About 10:30 a.m., the players involved in the Blues' penalty-killing units, led by Backes, wander into the new coaches' office and associate coach Brad Shaw leads the presentation and video about a Flames power play that ranks second in the NHL.
He warns the group to be wary of Alex Tanguay's passing ability and defenseman Dennis Wideman's ability to make shot-passes and fake shots.
"They have a much more diverse attack," Shaw explained. "Iginla finds Cammalleri and vice versa on one unit, so be aware of that."
Among the video clips are images of the team's strong work against the Detroit Red Wings on Monday. Shaw points out that 17 times during the Wings' power-play opportunities, the Blues made Detroit go the length of the ice to retrieve pucks.
Hitchcock then takes over showing video from the Detroit game. He explains that the Flames have outplayed opponents in the first period of their past three games.
"They've just come at teams in waves," Hitchcock said. But when a team like Vancouver responded with a vigorous checking game, the Flames weren't as successful, the coach added.
"We have to come out with the mindset we're going to make them defend and play in their end," Hitchcock said.
After showing the players clips of their goals from the Detroit game, Hitchcock said they can't just throw their sticks onto the ice against the Flames that they have to bring the same determination they showed in the second and third periods against Detroit.
"That's a game that team practicing out there can't play," Hitchcock said, gesturing to the rink where the Flames were taking their morning skate.
After meeting with the media, Hitchcock leaves to make a special visit to a special friend, longtime NHL and international coach Wayne Fleming, who has been battling brain cancer for the past two years and underwent surgery in April 2011.
Fleming's health has deteriorated dramatically, and the visit will be difficult, but for Hitchcock, it is an important one to make.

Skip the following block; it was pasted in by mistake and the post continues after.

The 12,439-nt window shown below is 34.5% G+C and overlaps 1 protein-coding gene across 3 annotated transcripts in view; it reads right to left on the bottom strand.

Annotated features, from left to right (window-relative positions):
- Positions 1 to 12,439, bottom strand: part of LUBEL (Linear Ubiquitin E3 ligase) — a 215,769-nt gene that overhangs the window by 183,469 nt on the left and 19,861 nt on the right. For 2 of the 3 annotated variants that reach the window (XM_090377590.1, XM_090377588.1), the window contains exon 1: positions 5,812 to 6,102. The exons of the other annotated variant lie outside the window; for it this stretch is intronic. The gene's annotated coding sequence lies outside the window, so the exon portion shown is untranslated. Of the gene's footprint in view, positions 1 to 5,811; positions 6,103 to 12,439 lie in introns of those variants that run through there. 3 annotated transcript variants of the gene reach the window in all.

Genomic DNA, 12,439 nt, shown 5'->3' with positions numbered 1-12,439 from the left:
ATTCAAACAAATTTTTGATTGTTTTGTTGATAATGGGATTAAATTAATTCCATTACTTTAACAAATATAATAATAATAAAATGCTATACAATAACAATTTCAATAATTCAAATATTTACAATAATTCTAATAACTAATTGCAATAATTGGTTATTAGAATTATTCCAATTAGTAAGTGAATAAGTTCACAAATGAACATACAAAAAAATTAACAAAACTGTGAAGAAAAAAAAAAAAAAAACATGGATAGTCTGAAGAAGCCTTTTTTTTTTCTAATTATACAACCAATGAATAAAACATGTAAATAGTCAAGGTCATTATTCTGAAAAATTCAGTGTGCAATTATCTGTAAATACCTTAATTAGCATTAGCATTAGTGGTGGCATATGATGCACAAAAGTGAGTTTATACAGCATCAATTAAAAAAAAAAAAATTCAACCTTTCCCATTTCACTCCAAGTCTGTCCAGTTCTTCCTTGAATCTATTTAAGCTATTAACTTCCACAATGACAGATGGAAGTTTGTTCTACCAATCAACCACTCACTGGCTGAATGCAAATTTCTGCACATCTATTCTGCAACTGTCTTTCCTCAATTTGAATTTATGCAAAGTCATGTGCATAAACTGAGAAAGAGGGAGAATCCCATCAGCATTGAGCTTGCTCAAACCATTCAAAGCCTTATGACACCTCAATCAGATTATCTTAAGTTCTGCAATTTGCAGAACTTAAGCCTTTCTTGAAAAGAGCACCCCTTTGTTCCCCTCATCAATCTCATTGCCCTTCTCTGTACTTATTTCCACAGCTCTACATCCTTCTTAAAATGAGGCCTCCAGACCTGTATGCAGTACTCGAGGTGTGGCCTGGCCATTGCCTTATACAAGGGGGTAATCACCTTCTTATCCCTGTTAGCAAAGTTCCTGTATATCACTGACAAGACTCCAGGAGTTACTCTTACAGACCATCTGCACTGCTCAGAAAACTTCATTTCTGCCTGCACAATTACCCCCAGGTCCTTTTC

Fleming was part of Hitchcock's coaching staff in Philadelphia, but the two have known each other dating back to the early 1980s when Fleming was part of a powerful group of coaches working in the Canadian university hockey system.
Fleming and Hitchcock were also part of the coaching staff with the Canadian Olympic team in 2002 in Salt Lake City when the Canadians broke a 50-year gold medal drought by beating the Americans in the gold-medal game.
Hitchcock recalls Fleming moving heaven and earth to change the Canadian locker room, somehow getting original green carpeting replaced with Canadian red and moving a washroom that was initially in the middle of the room.
"There were a lot of issues in '02 that Wayne fixed up," Hitchcock said.
The Canadians started that tournament slowly, and there was much angst back home. In an effort to try to insulate the Canadian players from the rising tide of unrest surrounding the team's play, Hitchcock and Fleming would each race in the morning to the local newspaper kiosks outside the Canadian dormitory at the athletes' village and buy up all the English-language papers and then immediately throw them in the trash bin.
"We actually thought we were doing some good," Hitchcock recalled with a laugh.
Over the months, Hitchcock has sent regular text messages that are read to Fleming by his wife, Carolyn. Sometimes when Bob Nicholson, the head of Hockey Canada who is based in Calgary, is visiting the Flemings, he will call Hitchcock, and Nicholson will put the coach on speaker phone so he can communicate directly with Fleming.
"Wayne always had the innate ability to coach players and make them feel good about themselves," Hitchcock said. "He could always read the spirit and energy of the team."
Fleming has always been immensely popular with the international hockey community. At the Olympics, there would always be visitors waiting to talk to Fleming outside the Canadian dorm in Salt Lake City.
"They always wanted to visit with Wayne," Hitchcock said.